Oral Colonization of Aggregatibacter in Primates

Project Details

Description

DESCRIPTION (provided by applicant): Aggregatibacter actinomycetemcomitans (Aa) is intimately associated with Localized Aggressive Periodontitis (LAP) in young adults. Further, Aa possesses a variety of virulence traits that are consistent with pathogenic events that occur in LAP. Our group has been studying genes that are related to Aa-induced disease initiation and as such encode virulence traits responsible for Aa attachment, colonization, persistence, and subgingival survival. Thus far we have ascribed functions for two Aa autotransporter adhesin genes (aae and apiA) that are related to the specificity of Aa attachment to epithelium and have shown that these adhesins (as well as Leukotoxin) show species specificity for Old World (OW) primates and humans. This specificity makes the OW primate an ideal model for studying early events related to Aa infection with an eye toward development of preventive strategies. This R21 application consists of two Aims and is designed to compare oral colonization and persistence of two Aa strains (one from humans and one from Rhesus [Rh] monkeys) that are introduced into the oral cavity of OW primates. Each strain will be examined for its pattern, level of attachment, and colonization at different times over a 28-day period following introduction into the mouth of the monkey. Aim 1 will describe the topographical and quantitative level of Aa found in the mouths of Rh monkeys initially and then compare colonization and persistence of the two strains of Aa (one human and one monkey). Before placement, monkeys will receive scaling and prophylaxis plus chlorhexidine treatment. Animals will be fed Aa in a pancake and colonization and persistence will be analyzed 28 days after feeding. The Aa that colonizes and persists on teeth at a level equal to or greater than 1 x 102 /mL colonies of Aa will be selected for use in Aim 2. Aim 2 will assess the location, level and timing of Aa found on BECs, tongue and teeth comparing un-inoculated and wild type inoculated Aa to Aa with mutations in aae and apiA, a double knockout of aae/apiA, flp (the fibrillar outer protein) and ltx over a 28-day period. These experiments should reveal the importance of these genes in relation to Aa attachment to BECs (aae and apiA), to tooth colonization (flp) and to subgingival survival (ltx) in the oral cavity of OW primates. Establishing the utility of this model should allow us not only to dissect out attachment factors but also to unravel immune modulation factors from other Aa genes as they affect Aa pathogenesis in the future with an eye toward preventive strategies.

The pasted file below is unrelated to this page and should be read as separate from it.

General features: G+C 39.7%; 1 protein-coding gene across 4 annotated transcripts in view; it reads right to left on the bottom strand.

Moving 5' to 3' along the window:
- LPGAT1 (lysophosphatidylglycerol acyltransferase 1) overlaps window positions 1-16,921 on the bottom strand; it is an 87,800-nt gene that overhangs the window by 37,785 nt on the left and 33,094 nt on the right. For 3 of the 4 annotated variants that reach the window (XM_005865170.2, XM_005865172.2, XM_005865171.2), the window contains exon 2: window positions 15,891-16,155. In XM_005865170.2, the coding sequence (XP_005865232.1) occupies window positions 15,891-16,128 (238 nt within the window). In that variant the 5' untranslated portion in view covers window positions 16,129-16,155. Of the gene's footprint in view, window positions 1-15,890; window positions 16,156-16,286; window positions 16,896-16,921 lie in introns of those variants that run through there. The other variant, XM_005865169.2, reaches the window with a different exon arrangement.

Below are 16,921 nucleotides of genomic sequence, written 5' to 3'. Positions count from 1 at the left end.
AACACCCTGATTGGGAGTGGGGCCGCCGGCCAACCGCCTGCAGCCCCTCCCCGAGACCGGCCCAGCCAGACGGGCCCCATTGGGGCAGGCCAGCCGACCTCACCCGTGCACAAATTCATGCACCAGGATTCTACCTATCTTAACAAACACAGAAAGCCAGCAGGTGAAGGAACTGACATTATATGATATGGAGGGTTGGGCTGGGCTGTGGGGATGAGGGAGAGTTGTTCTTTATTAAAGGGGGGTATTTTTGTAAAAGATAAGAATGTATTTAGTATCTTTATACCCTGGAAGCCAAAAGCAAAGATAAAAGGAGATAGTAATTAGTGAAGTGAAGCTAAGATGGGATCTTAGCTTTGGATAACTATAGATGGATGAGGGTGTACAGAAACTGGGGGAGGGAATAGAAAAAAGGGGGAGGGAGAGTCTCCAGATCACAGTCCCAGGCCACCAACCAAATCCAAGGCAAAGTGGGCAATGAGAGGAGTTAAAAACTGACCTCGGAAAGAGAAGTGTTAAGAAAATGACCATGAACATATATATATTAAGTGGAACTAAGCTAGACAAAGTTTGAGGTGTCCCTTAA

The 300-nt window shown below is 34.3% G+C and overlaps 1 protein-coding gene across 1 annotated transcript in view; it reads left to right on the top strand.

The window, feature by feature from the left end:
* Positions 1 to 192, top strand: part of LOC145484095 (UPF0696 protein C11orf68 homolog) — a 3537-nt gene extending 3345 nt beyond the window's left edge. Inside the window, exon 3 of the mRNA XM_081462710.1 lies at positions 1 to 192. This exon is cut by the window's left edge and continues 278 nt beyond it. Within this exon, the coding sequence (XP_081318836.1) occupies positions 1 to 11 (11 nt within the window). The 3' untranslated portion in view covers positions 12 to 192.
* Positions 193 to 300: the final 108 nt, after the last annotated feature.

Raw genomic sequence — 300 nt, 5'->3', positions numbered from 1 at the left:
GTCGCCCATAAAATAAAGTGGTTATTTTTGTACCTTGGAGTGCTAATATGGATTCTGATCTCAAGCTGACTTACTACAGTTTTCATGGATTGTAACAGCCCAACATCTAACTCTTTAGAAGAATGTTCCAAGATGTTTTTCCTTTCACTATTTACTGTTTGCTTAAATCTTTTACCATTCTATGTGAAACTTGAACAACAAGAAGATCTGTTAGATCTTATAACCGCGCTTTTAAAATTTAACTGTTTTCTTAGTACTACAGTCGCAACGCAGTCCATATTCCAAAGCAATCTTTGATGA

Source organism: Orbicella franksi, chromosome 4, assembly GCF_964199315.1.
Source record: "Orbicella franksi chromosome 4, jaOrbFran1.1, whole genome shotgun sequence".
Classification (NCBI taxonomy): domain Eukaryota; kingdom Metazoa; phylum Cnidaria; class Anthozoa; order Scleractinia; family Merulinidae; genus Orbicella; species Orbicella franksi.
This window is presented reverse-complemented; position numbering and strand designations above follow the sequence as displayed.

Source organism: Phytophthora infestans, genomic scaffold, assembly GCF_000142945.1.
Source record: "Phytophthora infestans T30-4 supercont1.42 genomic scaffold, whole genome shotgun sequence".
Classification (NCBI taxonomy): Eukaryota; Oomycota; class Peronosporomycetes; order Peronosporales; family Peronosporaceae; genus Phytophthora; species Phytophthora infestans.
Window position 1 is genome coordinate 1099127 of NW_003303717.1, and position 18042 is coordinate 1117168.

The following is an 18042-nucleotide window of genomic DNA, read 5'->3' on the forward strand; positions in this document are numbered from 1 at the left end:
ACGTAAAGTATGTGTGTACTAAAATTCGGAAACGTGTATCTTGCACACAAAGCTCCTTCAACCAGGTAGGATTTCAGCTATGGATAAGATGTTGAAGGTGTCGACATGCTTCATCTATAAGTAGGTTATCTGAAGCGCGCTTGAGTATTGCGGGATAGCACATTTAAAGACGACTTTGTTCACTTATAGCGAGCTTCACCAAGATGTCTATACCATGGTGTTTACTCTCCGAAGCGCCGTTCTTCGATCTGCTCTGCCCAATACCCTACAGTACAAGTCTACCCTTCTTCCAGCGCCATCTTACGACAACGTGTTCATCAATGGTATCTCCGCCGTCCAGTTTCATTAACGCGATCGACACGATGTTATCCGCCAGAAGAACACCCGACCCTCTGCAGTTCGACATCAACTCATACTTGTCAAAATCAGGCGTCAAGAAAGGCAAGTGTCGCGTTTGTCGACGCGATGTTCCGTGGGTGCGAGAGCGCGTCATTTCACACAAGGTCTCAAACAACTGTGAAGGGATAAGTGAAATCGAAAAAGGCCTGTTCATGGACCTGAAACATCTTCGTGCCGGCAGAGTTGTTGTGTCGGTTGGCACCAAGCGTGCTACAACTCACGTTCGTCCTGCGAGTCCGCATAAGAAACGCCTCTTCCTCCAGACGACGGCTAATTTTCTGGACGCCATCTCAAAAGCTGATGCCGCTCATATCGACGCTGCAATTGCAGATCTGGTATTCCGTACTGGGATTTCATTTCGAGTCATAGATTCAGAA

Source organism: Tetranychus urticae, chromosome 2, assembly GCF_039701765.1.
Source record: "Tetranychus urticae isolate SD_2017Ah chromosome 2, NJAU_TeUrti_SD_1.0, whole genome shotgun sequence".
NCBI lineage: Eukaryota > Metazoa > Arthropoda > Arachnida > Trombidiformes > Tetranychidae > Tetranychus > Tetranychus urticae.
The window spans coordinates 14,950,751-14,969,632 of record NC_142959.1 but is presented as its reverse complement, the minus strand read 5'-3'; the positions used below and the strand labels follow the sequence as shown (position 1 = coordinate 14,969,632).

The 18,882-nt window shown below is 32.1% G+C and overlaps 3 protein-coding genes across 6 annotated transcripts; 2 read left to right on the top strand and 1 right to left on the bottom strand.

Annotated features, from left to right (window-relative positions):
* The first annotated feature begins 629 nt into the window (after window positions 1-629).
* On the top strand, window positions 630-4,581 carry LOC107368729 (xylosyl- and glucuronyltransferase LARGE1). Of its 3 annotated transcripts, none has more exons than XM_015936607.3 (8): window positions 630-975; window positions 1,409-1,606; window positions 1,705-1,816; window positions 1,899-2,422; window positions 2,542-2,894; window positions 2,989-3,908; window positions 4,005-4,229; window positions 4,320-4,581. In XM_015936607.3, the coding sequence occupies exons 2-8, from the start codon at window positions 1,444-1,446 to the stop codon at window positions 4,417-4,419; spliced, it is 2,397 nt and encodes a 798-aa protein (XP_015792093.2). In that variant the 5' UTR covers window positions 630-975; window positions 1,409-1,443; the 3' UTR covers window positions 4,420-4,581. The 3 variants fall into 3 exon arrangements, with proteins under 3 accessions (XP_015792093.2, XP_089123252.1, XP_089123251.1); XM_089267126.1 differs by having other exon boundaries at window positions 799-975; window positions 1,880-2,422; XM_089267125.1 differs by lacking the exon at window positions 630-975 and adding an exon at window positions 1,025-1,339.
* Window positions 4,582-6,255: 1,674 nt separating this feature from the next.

StatusFinished
Effective start/end date4/1/112/28/15

Funding

  • National Institute of Dental and Craniofacial Research: $42,067.00

ASJC

  • Public Health, Environmental and Occupational Health
  • Microbiology

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